Supporting Students in Algebra

Josephine Louie has more than 15 years of experience conducting research in education and social science, and spent several years working as a senior researcher for the Regional Educational Laboratory Northeast and Islands. Currently, Louie is studying the effects of EDC’s Transition to Algebra curriculum on students’ competence in algebra and attitudes toward mathematics. In this post, she describes the Transition to Algebra curriculum and shares some preliminary findings from her research.

EDC’s Transition to Algebra (TTA) team believes that all students can make sense of and enjoy algebra. The team, a group of educators and curriculum developers, is piloting a new way to help students gain the knowledge, skills, and confidence to succeed in algebra. As they work with schools, they are finding their approach to algebra support also helps students see that algebra can be serious fun

Led by Paul Goldenberg, June Mark, and Deb Spencer, the team’s work comes at an important time. Nationwide, there is a push to improve students’ mathematics performance and to build a skilled workforce that is competitive internationally. Some state and district policies require all students to achieve basic levels of success in algebra before they finish high school. As research links success in algebra in high school to stronger higher education outcomes and future job earnings, these policies have become more common. As a result, high schools now face large numbers of students at risk of failing algebra and not graduating. Many schools and districts have responded by establishing double-period or additional algebra intervention classes to provide struggling students with extra support. 

Recognizing that teachers may need thoughtful, engaging, and coherent curriculum materials to reach students in these intervention classes, the TTA team has developed a set of student and teacher materials focused on building students’ algebraic habits of mind. The TTA curriculum is the result of a four-year research and development effort funded by the National Science Foundation. Designed for use in a year-long Grade 9 intervention course that students take at the same time they take Algebra 1, the materials have also been used in middle school pre-algebra courses and for summer school.

My role with the TTA project focuses on researching the effects of the TTA curriculum on students’ competence in algebra and attitudes toward mathematics. Over the next year, I will be working with the project team to summarize the results of this research and to share findings. My work has also involved conducting a parallel District Algebra Supports Study (DASS), to investigate the district contexts in which the TTA curriculum might be implemented. Driving this study were the following questions: How are districts across the country currently serving students who need support to succeed in Algebra 1? What challenges do district leaders say they face to serve these students?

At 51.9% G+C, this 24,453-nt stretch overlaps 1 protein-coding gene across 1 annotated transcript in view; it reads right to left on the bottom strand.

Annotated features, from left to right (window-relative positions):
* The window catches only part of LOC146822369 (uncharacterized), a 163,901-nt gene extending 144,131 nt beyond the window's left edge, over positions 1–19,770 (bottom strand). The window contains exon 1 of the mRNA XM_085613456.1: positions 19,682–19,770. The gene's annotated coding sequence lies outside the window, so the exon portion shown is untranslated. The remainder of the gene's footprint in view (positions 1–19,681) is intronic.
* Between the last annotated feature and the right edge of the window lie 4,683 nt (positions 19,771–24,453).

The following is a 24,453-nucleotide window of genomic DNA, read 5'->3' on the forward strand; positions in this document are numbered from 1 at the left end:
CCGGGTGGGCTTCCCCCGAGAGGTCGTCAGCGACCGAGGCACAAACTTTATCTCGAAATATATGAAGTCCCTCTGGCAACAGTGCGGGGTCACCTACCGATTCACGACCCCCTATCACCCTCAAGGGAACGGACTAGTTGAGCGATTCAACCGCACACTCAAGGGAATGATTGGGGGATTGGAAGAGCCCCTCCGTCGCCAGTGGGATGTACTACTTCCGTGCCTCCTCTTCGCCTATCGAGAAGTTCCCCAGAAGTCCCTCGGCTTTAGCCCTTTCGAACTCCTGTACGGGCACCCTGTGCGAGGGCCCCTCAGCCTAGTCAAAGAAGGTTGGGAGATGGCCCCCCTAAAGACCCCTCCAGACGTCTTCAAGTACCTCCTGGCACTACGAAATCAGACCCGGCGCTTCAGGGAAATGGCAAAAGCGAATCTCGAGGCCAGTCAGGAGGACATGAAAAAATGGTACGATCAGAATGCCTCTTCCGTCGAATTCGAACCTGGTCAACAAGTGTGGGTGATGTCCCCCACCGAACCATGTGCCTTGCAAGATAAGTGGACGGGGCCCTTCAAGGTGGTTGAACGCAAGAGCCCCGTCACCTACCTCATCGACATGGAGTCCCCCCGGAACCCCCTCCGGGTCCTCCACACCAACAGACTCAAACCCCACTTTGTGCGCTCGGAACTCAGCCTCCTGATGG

To answer these questions, we administered an online survey to over 350 district mathematics and curriculum directors, targeting leaders of the country’s largest school districts, from March through April 2012. The online survey was completed by 235 respondents. We conducted follow-up in-depth phone interviews with ten respondents. We found:

  • Vast majorities of district leader respondents said that their state or district has a high school graduation requirement related to Algebra 1, and their district provides some kind of formal support for students who struggle in algebra.
  • Supports are most commonly provided through algebra intervention classes, double-block algebra periods, tutoring, and computer programs. The support materials that teachers use typically do not come from a single published source but are most frequently “home-made”—from teachers’ existing materials or resources provided by school colleagues or the district.
  • From the perspective of district leaders, students who struggle in Algebra 1 classes need most help with basic mathematical skills and concepts, such as developing stronger number sense and better understandings of fractions and rational numbers. Teachers need help developing a wider range of intervention strategies and time to coordinate support for at-risk students.

In April of this year, June Mark and I will be describing more detailed findings from this study at the National Council of Teachers of Mathematics (NCTM) Annual Meeting Research Presession. Presenting alongside us will be researchers from the University of Pennsylvania and Michigan State University, who will share findings from a similar study of over 1,000 school districts around the country and discuss how they are responding to pressures to implement and support “algebra for all.” We look forward to exploring results and implications from our two studies this spring.